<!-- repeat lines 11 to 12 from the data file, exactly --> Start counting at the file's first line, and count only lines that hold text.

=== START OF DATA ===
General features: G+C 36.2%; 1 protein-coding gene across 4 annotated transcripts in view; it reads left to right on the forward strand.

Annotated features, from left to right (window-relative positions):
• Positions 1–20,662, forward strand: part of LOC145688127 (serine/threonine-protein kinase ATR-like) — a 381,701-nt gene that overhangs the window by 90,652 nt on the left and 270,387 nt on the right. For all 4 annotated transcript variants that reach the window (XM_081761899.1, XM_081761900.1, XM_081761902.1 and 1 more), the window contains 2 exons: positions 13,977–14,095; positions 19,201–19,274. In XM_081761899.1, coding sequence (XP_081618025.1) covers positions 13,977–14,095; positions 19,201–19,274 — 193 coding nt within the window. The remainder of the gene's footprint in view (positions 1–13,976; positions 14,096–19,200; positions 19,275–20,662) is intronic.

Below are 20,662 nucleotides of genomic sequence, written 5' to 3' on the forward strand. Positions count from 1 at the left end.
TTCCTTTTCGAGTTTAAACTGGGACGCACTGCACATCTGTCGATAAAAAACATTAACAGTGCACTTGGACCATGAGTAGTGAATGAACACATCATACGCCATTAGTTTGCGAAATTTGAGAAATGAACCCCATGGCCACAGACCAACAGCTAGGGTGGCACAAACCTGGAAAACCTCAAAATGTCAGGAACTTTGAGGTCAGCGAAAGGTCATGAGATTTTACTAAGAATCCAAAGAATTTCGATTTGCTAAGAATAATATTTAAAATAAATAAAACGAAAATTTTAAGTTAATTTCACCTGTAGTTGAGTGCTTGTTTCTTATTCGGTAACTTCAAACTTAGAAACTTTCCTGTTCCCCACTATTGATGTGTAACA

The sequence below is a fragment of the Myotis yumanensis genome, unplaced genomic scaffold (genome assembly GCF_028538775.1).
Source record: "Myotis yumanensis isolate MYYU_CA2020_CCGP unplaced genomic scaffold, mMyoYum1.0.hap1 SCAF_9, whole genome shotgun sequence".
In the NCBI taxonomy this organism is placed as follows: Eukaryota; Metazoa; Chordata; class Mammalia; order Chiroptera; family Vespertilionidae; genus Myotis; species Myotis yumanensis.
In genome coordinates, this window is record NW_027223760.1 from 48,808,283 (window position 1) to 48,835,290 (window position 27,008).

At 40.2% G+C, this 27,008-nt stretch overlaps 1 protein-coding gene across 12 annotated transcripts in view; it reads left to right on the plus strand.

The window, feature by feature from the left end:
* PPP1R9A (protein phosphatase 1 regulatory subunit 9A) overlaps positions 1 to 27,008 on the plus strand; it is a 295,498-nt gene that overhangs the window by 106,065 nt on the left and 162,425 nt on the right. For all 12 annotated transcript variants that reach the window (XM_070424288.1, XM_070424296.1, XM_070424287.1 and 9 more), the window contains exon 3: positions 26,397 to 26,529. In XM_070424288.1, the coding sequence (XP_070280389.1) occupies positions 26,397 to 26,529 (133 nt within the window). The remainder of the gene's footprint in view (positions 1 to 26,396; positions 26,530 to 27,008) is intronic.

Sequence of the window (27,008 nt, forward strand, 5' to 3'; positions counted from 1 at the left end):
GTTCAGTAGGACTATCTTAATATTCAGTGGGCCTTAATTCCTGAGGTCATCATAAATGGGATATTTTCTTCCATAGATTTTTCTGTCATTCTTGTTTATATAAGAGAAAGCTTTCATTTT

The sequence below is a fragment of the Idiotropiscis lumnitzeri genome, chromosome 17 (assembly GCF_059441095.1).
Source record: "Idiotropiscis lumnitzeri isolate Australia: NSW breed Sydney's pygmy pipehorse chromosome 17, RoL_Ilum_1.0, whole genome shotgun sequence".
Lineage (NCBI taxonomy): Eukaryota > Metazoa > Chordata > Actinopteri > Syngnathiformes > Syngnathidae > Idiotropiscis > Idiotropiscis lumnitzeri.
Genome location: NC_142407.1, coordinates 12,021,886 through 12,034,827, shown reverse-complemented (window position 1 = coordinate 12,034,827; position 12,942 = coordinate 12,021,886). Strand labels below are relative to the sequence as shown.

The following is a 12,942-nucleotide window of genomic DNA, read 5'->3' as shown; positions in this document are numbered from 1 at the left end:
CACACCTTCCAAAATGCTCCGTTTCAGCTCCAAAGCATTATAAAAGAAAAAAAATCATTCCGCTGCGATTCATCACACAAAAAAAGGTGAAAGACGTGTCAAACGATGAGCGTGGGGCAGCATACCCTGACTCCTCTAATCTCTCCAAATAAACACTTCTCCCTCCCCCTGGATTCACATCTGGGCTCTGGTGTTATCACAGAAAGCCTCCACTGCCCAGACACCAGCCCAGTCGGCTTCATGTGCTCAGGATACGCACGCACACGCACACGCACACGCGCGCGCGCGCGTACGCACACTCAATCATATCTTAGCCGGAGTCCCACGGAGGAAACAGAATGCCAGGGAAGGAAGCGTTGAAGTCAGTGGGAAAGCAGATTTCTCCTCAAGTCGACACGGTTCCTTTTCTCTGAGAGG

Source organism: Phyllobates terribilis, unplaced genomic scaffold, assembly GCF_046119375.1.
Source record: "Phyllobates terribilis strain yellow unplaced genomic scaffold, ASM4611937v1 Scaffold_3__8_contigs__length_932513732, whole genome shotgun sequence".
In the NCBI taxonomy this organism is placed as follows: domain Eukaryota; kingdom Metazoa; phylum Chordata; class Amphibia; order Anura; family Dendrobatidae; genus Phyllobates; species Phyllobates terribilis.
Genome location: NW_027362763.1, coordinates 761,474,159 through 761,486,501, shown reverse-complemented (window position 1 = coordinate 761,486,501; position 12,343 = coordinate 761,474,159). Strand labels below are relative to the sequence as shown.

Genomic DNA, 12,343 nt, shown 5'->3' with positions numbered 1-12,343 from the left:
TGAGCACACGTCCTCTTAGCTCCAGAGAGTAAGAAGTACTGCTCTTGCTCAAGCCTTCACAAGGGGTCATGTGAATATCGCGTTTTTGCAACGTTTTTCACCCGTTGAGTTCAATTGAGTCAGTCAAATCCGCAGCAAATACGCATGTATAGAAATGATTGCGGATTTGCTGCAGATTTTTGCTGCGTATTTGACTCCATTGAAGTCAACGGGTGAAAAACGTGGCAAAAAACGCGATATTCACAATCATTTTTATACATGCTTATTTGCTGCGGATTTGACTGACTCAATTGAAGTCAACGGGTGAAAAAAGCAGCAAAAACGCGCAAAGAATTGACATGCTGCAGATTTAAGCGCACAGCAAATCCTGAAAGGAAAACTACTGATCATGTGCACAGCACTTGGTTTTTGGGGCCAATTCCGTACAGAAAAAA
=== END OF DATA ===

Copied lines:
The window, feature by feature from the left end:
* PPP1R9A (protein phosphatase 1 regulatory subunit 9A) overlaps positions 1 to 27,008 on the plus strand; it is a 295,498-nt gene that overhangs the window by 106,065 nt on the left and 162,425 nt on the right. For all 12 annotated transcript variants that reach the window (XM_070424288.1, XM_070424296.1, XM_070424287.1 and 9 more), the window contains exon 3: positions 26,397 to 26,529. In XM_070424288.1, the coding sequence (XP_070280389.1) occupies positions 26,397 to 26,529 (133 nt within the window). The remainder of the gene's footprint in view (positions 1 to 26,396; positions 26,530 to 27,008) is intronic.